Blog

Blog

44th Annual Territorial Fair

Historic Arkansas Museum - Monday, May 01, 2017

44th Annual Territorial Fair

Historic Arkansas Foodways

Saturday, May 13

10 am – 4 pm

Free

 

Discover the cultures and conditions that shaped what 19th century Arkansans ate by taking a culinary tour through time as you watch frontier cooking at several stops and collect recipes as you go. While exploring the fair, you can take part in a scavenger hunt to win a door prize.

Pioneer cooking demonstrations include baking a German apple tart at the c.1827 Hinderliter Grog Shop, a nod to the proprietor’s ancestry. Scottish food will be cooked alongside slave and African-influenced food in the 1840s Brownlee Kitchen, representing the historic home’s occupants. Dutch oven cooking and 19th century pioneer recipes will be featured at the 1850s Log House Farmstead. Food cooked at the farmstead will include hardtack, a staple of Civil War soldiers, as well as a teacake recipe found in the Arkansas Advocate, January 23, 1833. While you are at the farmstead, collect a container of kitchen pepper, a common item in the 19th century pantry. And, at the McVicar House, find out what foods would be packed on a California Gold Rush adventure!

Check out the Brownlee Smokehouse where Museum Conservator Andy Zawacki will be smoking various cheeses and nuts, and answering all your questions. Then, head over to the Blacksmith Shop where blacksmith Lin Rhea will be demonstrating various 19th century blacksmithing techniques.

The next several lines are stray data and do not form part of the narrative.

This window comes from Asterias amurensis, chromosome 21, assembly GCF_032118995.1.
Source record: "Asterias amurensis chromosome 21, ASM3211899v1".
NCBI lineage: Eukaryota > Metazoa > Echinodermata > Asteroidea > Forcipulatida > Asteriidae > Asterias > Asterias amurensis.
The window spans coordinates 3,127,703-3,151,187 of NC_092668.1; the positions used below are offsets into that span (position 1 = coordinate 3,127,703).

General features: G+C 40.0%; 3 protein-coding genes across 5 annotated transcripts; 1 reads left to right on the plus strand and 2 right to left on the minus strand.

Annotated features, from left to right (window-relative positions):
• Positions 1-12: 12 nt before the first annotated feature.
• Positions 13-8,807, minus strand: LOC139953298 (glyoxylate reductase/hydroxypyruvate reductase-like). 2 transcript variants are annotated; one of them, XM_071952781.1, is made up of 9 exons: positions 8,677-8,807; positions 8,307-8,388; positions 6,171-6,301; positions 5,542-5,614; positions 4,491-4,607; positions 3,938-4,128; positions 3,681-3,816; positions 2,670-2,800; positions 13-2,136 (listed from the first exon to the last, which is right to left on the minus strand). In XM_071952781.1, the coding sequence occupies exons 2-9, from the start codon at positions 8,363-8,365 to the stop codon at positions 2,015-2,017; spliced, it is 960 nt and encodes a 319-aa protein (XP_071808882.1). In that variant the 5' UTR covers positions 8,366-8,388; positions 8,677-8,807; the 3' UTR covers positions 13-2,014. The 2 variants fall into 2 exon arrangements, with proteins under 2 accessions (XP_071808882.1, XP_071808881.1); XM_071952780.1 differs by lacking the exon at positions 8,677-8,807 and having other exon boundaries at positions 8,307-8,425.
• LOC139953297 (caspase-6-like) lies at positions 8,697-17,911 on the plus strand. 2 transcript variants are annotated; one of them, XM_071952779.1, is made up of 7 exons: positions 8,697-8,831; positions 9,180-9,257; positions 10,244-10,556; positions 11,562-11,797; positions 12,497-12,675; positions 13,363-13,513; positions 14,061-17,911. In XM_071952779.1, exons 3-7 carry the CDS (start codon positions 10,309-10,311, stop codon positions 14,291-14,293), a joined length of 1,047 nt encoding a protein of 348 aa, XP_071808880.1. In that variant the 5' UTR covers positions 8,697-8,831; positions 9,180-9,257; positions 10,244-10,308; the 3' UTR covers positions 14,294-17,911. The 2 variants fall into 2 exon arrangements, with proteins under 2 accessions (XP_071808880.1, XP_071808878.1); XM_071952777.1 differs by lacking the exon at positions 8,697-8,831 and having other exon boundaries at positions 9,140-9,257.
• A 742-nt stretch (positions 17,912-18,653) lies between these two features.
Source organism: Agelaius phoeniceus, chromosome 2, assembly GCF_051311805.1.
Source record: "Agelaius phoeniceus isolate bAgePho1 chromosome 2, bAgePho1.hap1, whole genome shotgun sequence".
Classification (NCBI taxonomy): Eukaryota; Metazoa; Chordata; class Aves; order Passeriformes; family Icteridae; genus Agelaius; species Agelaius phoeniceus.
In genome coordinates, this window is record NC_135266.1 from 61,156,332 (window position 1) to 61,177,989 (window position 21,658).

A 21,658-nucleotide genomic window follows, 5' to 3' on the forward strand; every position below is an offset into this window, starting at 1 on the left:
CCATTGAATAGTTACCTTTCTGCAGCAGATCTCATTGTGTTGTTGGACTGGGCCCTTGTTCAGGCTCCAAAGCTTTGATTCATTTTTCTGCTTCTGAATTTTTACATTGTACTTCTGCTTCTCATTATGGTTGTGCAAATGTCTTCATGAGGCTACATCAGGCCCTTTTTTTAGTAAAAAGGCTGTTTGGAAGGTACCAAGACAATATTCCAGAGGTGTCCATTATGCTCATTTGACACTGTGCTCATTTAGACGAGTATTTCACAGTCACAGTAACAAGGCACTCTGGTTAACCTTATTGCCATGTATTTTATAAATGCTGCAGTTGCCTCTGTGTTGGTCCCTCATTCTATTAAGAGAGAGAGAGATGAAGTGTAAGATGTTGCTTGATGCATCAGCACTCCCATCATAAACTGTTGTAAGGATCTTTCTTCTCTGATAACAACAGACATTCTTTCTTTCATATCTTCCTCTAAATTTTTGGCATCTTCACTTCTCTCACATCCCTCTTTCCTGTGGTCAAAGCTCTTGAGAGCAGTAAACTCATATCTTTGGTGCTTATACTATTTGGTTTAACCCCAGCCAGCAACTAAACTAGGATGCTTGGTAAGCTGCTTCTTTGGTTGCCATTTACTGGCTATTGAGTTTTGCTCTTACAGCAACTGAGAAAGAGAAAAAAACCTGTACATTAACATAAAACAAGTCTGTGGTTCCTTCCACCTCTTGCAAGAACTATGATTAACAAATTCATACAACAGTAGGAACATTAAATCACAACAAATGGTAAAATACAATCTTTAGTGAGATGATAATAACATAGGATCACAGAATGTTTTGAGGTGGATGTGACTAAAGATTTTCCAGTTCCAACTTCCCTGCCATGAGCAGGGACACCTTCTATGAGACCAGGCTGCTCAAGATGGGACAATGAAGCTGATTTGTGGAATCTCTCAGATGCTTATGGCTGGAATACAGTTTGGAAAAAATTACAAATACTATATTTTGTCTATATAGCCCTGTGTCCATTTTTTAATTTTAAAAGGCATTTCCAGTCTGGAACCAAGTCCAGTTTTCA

Take time to take in a living history performances during the fair. Performances include Keith Moore as James McVicar as he heads to the Gold Rush, Chris Tripp as Robert Brownlee, Ian Beard as Jesse Hinderliter, and Charles Holloway as Isaac, a bar worker enslaved by Hinderliter. McVicar, Brownlee, and Hinderliter all lived on the museum’s historic block during the 19th century.

Listen to live music, including Celtic band Lark in the Morning featuring hammer dulcimer, Ozark folk singing by Sugar on the Floor, Clark Bueling on banjo and Ricky Russell and Company playing fiddles.

Take a turn around the maypole with The Arkansas Country Dance Society as they lead guests in historical dances to tunes that were popular during the territorial era. Kids, and the young at heart, will love playing pioneer games, like walking on stilts and hoop rolling, as well as making crafts, like nature rubbings, Mother’s Day cards, and flowers from plastic spoons.

Interact with the Early Arkansaw Re-enactors who will be on the grounds with historically accurate clothing, tools, and accessories.

And be sure to indulge your sweet tooth with a visit to the Le Pops Gourmet Ice Lollies booth where they will sell their frozen treats during the Fair.